Initially Burke's work was developed for face-to-face communication, but it can also be applied to the IT industry. A main source of communication in the IT industry is via email or instant messaging, this can also be analysed by the Burke's work. By analysing communication strategies, language and tones used in the message sent it is possible to detect guilt, mortification or scapegoating. It is very easy to send a message of identification through hierarchy via online messaging, as the physical distance is ignored. Identification and persuasion can occur very easily through online messages and from websites, by the sender displaying a wide substance. Due to the large amount of communication methods in the information technology industry, the method of communication (scene) can hold significance in the communication strategy. This can be in the case of sending an important message as an email, signifying that the person does not particularly interested or want to see you. With the opposite being possible as well, a person not sending an email for an unimportant reminder can indicate an excuse to start conversation.

Evaluation Of Theory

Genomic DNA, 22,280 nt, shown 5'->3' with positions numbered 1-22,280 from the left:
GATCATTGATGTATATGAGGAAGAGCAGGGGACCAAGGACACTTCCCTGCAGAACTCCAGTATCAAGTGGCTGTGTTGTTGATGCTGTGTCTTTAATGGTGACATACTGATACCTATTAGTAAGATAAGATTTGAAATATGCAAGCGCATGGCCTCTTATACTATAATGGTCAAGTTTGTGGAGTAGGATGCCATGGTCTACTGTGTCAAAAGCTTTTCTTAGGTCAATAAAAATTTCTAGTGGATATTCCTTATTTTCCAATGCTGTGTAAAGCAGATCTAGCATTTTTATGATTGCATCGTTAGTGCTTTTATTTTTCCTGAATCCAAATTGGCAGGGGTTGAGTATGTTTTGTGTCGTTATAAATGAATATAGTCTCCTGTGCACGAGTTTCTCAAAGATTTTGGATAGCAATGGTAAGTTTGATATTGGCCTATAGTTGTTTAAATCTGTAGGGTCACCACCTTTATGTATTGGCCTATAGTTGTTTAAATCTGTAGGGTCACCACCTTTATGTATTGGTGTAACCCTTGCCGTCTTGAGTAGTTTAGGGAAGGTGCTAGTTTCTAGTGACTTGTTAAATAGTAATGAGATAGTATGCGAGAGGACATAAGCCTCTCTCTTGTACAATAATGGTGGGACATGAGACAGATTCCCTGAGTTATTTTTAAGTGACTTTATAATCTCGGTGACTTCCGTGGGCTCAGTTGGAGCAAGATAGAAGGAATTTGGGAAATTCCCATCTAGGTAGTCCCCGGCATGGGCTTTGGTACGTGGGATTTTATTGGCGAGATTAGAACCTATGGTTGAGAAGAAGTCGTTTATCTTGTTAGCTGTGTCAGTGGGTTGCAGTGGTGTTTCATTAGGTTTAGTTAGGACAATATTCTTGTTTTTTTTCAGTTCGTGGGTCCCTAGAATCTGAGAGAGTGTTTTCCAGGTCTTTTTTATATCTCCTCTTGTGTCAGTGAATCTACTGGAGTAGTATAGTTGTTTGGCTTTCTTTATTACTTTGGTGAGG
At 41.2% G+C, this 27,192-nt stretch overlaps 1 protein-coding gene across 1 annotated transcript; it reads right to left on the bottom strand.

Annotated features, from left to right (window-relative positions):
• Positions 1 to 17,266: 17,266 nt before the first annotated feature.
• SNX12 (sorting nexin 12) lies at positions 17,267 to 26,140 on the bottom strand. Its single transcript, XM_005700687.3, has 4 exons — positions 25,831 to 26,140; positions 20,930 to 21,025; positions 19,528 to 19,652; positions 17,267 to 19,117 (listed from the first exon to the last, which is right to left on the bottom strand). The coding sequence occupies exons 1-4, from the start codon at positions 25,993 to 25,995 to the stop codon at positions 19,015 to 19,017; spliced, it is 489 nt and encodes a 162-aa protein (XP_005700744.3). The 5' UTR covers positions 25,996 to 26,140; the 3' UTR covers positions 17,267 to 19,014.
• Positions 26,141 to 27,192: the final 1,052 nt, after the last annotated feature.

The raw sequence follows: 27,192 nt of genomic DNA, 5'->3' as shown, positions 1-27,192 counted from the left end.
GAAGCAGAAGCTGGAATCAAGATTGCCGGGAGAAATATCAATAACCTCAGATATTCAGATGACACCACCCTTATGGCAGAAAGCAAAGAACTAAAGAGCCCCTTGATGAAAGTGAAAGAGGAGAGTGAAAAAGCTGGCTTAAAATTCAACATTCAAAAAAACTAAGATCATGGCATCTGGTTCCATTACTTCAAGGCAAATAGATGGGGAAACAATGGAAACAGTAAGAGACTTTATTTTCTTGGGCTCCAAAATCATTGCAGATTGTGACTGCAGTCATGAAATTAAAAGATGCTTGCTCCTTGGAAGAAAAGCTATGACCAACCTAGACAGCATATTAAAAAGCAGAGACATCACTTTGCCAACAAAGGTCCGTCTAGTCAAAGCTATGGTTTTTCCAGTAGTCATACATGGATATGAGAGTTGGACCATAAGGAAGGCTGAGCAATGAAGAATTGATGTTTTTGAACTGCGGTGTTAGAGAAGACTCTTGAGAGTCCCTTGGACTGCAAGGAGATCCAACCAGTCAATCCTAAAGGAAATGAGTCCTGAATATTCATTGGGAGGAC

Dramatism is an interpretive theory about understanding why a person behaves in the way that they do, and not so much in the predication of human behaviour. Burke's theory offers a new understanding of people, behaviour and symbolic interaction. Burke applied his theory to Shakespeare, and since then has been applied to many politicians and public speakers in order to get a greater understanding of the underlying communications and texts. Burke's pentad applied to texts can provide a clarification of values, as it can identify the ideology behind the message being examined. The theory does not contain much aesthetic appeal, although it does use bibliographic terms over scientific terms which creates an aesthetic appeal. Aside from the bibliographic terms, the theory does not provide much aesthetics. Burke's work has appeared in many communication journals, and there is now a Kenneth Burke society dedicated to ensuring the understanding of dramatism and development on the kbjournal (Kenneth Burke journal). Although there are debates over components of dramatism, the theory is widely accepted and considered to be a fundamental part of human interpretation. Aside from the Kenneth Burke society, there are now Burklean scholars which are dedicated to dramatism, so it is fair to conclude that this theory has caused a reform of society.